I won't be giving Burgess' book about the sex lives of a group of fairly ordinary middle-class British boys (and their girlfriends) to my 12-year-old to read, although she does read a lot of older teen fiction. It's too raw, extremely explicit. But that's not a criticism, despite some explosive reviews of this book elsewhere, notably by UK children's laureate Anne Fine, who thought it "filth". For kids who are living this stuff, and one assumes that is most teenagers aged around 16 and up, it will appeal as surprisingly relevant, sympathetic and honest. Some of it is revolting, but taken in context, and as an illustration of the pressures boys in particular are under to impress and posture, it's revealing — and the book's conclusions belie the grossness of what's said in specific situations.

Wellington author Bernard Beckett's fourth novel also treads this difficult ground of emerging sexuality, pumping hormones and that knife-edge between pride and humiliation that teens in particular wobble along.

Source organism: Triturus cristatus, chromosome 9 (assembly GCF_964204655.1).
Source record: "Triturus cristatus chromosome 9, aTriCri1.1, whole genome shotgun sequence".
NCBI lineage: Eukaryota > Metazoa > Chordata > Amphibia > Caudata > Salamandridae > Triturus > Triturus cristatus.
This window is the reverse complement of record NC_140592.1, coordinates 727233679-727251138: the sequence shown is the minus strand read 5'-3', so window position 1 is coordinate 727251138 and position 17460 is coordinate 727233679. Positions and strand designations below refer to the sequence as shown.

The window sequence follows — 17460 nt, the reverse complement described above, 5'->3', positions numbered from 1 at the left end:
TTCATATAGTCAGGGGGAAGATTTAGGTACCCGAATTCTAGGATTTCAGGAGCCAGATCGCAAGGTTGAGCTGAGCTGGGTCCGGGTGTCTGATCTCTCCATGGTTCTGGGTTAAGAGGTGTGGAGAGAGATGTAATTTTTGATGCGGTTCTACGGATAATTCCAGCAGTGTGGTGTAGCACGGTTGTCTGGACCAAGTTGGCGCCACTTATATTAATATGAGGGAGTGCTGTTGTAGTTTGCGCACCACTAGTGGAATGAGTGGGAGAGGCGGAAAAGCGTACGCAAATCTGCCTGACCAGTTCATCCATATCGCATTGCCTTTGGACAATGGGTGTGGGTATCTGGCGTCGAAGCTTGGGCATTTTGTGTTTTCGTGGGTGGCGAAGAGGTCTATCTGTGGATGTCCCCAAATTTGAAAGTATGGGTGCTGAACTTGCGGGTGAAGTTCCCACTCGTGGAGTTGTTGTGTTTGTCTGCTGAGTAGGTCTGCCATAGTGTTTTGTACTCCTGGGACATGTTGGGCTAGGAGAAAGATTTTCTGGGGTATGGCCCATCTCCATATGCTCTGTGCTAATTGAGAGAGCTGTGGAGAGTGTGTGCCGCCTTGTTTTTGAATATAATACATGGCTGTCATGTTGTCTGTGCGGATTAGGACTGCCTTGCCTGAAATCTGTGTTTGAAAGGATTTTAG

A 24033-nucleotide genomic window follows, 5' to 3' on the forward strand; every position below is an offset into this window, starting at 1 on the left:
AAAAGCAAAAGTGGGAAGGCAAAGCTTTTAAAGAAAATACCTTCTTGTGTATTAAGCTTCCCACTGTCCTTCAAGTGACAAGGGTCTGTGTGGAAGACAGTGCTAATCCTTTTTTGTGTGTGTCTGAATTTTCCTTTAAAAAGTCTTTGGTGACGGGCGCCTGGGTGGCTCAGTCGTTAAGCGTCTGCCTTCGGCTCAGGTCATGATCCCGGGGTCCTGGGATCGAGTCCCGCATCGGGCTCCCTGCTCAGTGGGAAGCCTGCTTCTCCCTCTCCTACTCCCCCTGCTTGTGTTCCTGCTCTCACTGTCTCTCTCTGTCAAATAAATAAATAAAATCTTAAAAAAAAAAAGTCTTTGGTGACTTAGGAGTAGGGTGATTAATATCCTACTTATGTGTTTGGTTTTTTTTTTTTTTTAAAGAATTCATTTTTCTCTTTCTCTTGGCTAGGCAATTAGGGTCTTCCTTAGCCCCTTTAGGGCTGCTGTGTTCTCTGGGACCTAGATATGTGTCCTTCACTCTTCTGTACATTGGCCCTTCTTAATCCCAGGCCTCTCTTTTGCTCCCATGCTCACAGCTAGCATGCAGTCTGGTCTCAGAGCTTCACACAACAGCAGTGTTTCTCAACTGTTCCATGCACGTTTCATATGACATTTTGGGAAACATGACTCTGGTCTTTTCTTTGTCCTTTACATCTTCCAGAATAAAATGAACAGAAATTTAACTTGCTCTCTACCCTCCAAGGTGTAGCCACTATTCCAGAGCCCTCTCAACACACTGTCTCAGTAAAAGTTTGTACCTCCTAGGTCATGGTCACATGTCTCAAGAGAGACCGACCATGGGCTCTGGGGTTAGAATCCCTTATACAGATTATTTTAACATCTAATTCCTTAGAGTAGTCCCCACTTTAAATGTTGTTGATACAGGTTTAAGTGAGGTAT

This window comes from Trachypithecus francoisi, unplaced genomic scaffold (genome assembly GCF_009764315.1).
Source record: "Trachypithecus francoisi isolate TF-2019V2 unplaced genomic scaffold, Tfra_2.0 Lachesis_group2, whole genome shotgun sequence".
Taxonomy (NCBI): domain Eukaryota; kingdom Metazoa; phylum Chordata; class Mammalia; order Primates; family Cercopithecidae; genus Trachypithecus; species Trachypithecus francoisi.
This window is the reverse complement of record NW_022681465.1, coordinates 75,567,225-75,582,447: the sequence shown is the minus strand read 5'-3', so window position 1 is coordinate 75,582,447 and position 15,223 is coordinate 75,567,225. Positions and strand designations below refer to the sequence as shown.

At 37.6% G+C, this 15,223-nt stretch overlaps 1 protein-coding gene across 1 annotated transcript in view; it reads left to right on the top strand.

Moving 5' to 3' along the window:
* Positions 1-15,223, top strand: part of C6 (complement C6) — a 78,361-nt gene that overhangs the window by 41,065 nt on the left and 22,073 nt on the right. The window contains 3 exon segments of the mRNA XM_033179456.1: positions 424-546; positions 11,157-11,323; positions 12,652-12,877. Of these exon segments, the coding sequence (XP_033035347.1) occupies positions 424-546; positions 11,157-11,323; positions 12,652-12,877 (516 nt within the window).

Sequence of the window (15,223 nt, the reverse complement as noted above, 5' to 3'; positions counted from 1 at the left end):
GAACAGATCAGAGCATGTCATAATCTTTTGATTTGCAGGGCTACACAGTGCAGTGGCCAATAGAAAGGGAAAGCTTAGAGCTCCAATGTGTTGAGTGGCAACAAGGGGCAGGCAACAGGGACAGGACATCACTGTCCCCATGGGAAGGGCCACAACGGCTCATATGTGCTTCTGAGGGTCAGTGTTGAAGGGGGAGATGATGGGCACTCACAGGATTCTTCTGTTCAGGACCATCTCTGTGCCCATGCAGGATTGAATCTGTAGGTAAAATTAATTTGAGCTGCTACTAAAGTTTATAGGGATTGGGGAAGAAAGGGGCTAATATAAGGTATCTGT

Malcolm and Juliet, about a 16-year-old science nut making a video about teenage sex, is described on the jacket as "a comedy", and the light gentleness of Beckett's tone means this could be read by younger teens, despite its sexual content. Beckett is one of my favourite local children's authors, and he doesn't disappoint here.


The two authors have chosen remarkably similar characters and much the same "issues" — obsession, confusion, exploitation, insecurity, friendship, love and "in love" — all hot topics among teenagers, as always.